• Activities (athletics, arts, clubs, etc.). Like Experiences, these are considered by competitive colleges.
  • Test Scores (the most important factor). The national leveler. This is what will determine your viability for admissions and scholarships. Indeed, many colleges award scholarships on test scores alone!

Focus on what’s important: Test Scores!
9 Types of Colleges
I place colleges into four categories:
  • Competitive Colleges (Harvard, West Point, Stanford, etc.) consider all five areas, but with homeschoolers, only Experiences, Activities, and test scores matter. Many competitive colleges use the SAT/ACT score to rank the homeschooler.
  • Conventional Colleges (Texas Tech, San Diego State, South Florida, etc.) consider test scores predominantly and may award scholarships on scores alone. Some may look at Experience and Activities.
  • Community/Junior Colleges don’t really care as long as you have a diploma or GED. Most require an assessment to place students and SAT/ACT scores can be used to waive development courses.
  • Creative Colleges (Thomas Edison, Excelsior, Harvard, etc.) really don’t need anything beyond a transcript. Even Harvard’s Extension program has open admissions where you can challenge three courses, and if you make a 3.0, you’re in!
10 Start Early
Spend the 9th and 10th grades building skills, content knowledge, and taking the PSAT, ACT, and SAT for practice. Take an intensive prep course the summer before the junior year. Start looking at 20–30 colleges in the spring of junior year, and trim that list down to 12 by summer. Of those we want to look at four “Reach” colleges (a challenge to get in), four “Level” colleges (you’ll probably get in), and four “Safe” colleges (you’re sure to get in and possibly get scholarships). Prepare application material the summer before senior year, lining up recommendations and preparing essays, and looking for private scholarships. Be prepared to send out applications between Labor Day and Columbus Day. Then wait and see what happens.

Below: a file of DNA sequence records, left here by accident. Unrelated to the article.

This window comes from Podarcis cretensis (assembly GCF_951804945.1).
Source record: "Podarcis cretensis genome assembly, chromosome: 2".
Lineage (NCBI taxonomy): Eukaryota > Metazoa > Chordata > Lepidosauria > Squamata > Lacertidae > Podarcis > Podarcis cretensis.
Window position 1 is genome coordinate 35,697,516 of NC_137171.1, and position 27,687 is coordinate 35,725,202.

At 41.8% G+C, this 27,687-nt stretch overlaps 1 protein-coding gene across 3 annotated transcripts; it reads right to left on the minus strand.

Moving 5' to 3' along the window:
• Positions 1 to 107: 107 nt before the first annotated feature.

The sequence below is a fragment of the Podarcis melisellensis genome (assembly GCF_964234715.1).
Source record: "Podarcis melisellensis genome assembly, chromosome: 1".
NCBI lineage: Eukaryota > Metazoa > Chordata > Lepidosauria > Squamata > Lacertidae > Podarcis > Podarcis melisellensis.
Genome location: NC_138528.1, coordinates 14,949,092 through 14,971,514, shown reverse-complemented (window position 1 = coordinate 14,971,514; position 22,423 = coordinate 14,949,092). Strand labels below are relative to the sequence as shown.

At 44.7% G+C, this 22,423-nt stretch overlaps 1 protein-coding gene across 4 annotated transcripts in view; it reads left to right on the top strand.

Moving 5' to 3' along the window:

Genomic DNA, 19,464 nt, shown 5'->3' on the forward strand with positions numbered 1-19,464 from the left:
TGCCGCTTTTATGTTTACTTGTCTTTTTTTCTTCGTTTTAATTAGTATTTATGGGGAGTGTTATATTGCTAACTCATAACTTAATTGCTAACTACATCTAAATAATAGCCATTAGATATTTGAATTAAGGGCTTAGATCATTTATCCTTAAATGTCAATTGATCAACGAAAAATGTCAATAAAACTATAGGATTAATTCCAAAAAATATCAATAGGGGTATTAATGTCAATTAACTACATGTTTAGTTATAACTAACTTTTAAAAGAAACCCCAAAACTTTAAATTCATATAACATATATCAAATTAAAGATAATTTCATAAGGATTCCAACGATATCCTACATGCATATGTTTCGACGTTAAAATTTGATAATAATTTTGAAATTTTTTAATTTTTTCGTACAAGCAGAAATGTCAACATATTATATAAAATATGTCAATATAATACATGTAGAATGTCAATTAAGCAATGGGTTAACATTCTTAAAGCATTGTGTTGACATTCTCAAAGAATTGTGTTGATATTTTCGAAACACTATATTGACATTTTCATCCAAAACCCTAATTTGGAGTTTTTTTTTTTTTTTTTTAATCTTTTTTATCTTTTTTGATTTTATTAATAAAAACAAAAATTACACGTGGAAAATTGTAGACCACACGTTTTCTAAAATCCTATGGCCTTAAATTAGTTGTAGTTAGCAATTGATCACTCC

11 Attract Scholarships
Any motivated, well-prepared, and properly managed homeschooler should be able to attract scholarship money. I’ve worked with homeschoolers who have attracted over $300,000 in scholarships from major institutions, received full scholarships to top colleges, and received service academy appointments. It all comes down to:
  • Preparing the student in college essentials, learning strategies, academic strategies, self-management skills, and forming the proper support team.
  • Packaging the student to make it easy for the college to admit and award scholarships
  • Positioning the student for the greatest range of opportunities, choices, and options.
12 Avoid Vanity Colleges
Don’t get sucked into expensive colleges and huge debt. There is no college in the nation worth encumbering yourself with $100,000 or $200,000 of student debt. You need to be prudent and not go into huge debt for college.
This is just the tip of the iceberg. There are a gazillion things you need to think about. We’re here to help!